You don’t need VC funding to start a business. And you sure as heck don’t need employees or expensive office space to kick things off. All you need is a computer and some spare time.

Let’s talk about how you can start a business without VC funding or maxing out your credit cards. It’s what I call “Low Risk Entrepreneurship”

Low-Risk Entrepreneurship

When it comes to low-risk entrepreneurship, your first task is to minimize your overhead. The surest way to do this is to build your business online.

That’s because when you build an online business, your costs decrease dramatically.

With services like Squarespace, Wordpress, and Shopify, instead of paying for an expensive physical shopfront, you can stand up a digital shopfront in a matter of minutes for less money per month than you spend on coffee in a week.

In terms of a product, if you’re selling your skills, you don’t need any inventory at all. You just need a website with a well-written pitch on how you are qualified to solve people’s problems. 

If you prefer to sell physical goods, you can leverage the might of Amazon to handle literally every step of your supply chain, meaning no expensive warehouses or complex delivery logistics. 

But the lowest-risk businesses of all, are ones with zero marginal costs, meaning your costs stay fixed no matter how much product you sell.

Common examples of this are software apps (think Slack or Instagram) and digital content (such as blogs, podcasts, or YouTube channels). These types of businesses can distribute their products to an infinite number of people on the internet with a negligible change to their operating costs.

That’s the case with this content company, Stake Your Wealth. It doesn’t cost me anymore to distribute my content to 10,000 people than it does 100 people, aside from a minute increase in server expenses.

In all of these examples, you can get a business up and running with minimal upfront investment or ongoing costs. That means you can go a very long time without a single sale and still stay afloat.

Better yet, these low operating costs give you the freedom to experiment and refine your product offering, or even work a full-time job to pay the bills while you get things up and running in your off-hours.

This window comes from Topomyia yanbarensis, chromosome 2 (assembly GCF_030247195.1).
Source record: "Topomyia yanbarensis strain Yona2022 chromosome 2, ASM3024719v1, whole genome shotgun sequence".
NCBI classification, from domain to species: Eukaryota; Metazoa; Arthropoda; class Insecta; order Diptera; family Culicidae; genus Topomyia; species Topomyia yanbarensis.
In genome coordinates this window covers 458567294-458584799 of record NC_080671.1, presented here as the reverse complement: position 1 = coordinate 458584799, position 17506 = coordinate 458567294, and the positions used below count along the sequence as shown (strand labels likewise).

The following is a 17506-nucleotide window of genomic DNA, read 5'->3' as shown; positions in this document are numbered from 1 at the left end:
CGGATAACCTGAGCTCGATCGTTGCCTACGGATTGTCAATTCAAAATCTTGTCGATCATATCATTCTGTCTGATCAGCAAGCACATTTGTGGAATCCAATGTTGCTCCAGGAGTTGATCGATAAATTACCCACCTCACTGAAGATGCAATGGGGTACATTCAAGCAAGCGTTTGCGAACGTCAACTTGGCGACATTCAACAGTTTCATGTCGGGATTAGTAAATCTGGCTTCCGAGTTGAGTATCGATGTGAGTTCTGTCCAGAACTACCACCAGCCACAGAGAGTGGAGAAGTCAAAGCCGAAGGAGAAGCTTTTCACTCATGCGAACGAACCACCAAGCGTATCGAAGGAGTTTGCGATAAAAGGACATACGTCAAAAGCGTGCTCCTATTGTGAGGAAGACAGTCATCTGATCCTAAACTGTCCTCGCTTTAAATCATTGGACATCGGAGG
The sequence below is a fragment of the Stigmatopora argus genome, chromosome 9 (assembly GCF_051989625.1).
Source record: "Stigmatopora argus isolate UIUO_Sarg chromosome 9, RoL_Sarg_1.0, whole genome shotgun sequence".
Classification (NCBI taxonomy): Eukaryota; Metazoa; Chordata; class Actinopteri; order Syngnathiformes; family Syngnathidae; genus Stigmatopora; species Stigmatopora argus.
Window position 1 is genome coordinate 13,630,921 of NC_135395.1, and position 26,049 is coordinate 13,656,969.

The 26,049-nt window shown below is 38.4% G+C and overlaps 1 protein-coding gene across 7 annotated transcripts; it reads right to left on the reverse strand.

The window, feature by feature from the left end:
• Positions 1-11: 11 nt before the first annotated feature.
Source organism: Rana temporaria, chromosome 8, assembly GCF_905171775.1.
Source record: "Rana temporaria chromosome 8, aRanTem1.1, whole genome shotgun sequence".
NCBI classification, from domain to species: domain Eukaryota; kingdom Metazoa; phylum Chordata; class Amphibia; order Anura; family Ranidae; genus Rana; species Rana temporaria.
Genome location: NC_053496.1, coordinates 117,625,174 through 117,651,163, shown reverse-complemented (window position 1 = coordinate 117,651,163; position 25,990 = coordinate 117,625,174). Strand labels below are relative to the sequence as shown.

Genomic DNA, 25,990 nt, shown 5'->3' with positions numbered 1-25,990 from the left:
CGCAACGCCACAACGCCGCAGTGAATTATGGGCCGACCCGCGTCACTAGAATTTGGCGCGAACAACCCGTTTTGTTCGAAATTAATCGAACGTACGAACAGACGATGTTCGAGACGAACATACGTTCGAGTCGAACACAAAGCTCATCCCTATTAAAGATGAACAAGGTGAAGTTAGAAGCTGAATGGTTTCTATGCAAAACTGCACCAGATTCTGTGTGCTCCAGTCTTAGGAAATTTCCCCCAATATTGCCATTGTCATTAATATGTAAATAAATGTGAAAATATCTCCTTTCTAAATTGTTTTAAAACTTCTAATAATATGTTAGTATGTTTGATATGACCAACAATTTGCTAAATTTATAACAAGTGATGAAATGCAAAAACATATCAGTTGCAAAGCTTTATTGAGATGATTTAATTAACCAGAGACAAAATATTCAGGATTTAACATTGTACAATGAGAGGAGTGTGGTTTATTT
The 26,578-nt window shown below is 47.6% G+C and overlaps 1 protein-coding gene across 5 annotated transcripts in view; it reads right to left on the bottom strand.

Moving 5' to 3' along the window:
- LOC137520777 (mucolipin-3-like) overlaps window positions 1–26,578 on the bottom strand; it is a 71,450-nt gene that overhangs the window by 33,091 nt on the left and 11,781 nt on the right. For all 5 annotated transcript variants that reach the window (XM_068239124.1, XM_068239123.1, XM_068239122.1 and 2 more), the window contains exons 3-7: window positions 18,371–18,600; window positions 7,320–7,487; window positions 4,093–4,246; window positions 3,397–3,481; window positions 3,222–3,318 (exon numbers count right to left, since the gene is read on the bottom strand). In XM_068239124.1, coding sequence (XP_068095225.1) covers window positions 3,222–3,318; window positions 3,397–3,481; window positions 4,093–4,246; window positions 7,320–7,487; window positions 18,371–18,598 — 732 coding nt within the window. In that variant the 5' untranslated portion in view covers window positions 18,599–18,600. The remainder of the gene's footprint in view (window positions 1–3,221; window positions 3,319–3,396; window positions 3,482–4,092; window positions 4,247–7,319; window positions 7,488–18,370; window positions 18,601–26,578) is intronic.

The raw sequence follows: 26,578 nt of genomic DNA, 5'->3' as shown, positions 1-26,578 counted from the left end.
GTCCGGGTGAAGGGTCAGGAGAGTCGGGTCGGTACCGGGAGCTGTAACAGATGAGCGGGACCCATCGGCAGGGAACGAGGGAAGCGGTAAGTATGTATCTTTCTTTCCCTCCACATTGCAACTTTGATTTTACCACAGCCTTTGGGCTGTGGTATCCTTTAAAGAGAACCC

Now if the business never really catches on, who cares! 

You didn’t spend much money in the first place and, as a huge bonus, you learned a whole new set of skills related to starting businesses that you can apply to your next venture when you get to it.

And if the business does pick up steam, congratulations. 

You’ve laid a powerful foundation for your financial independence. This is a source of income that no one can take away from you. There’s no boss who can fire you. And there’s no HR policies that prevent you from earning exactly as much as you deserve.

As long as you manage your finances responsibly by investing your proceeds in the growth of the company, and keeping your overhead low, you’ll never need to worry about money again.

And you did all this from the comfort of your home office, with little more than the spare change in your pocket.

So tell me again how entrepreneurship is risky? Because as far as I can tell, if you follow the approach I just outlined, it’s about the lowest risk way to ensure your financial freedom that ever did exist.

So if you had any lingering doubts about starting a business, I hope this discussion has put your fears to rest. 

Go out and make it happen.

Share Your Thoughts!

Now that I’ve shared my thoughts on low-risk entrepreneurship, I’d love to hear your thoughts. Do you think starting a business is risky? What other low-risk ways of making money do you recommend?

Share that with me and the other Wealth Stakers in the comments below.

Also, if you enjoyed this video, don’t forget to subscribe and share this with anyone who loves building wealth.

With that, I bid you adieu, and happy Wealth Staking!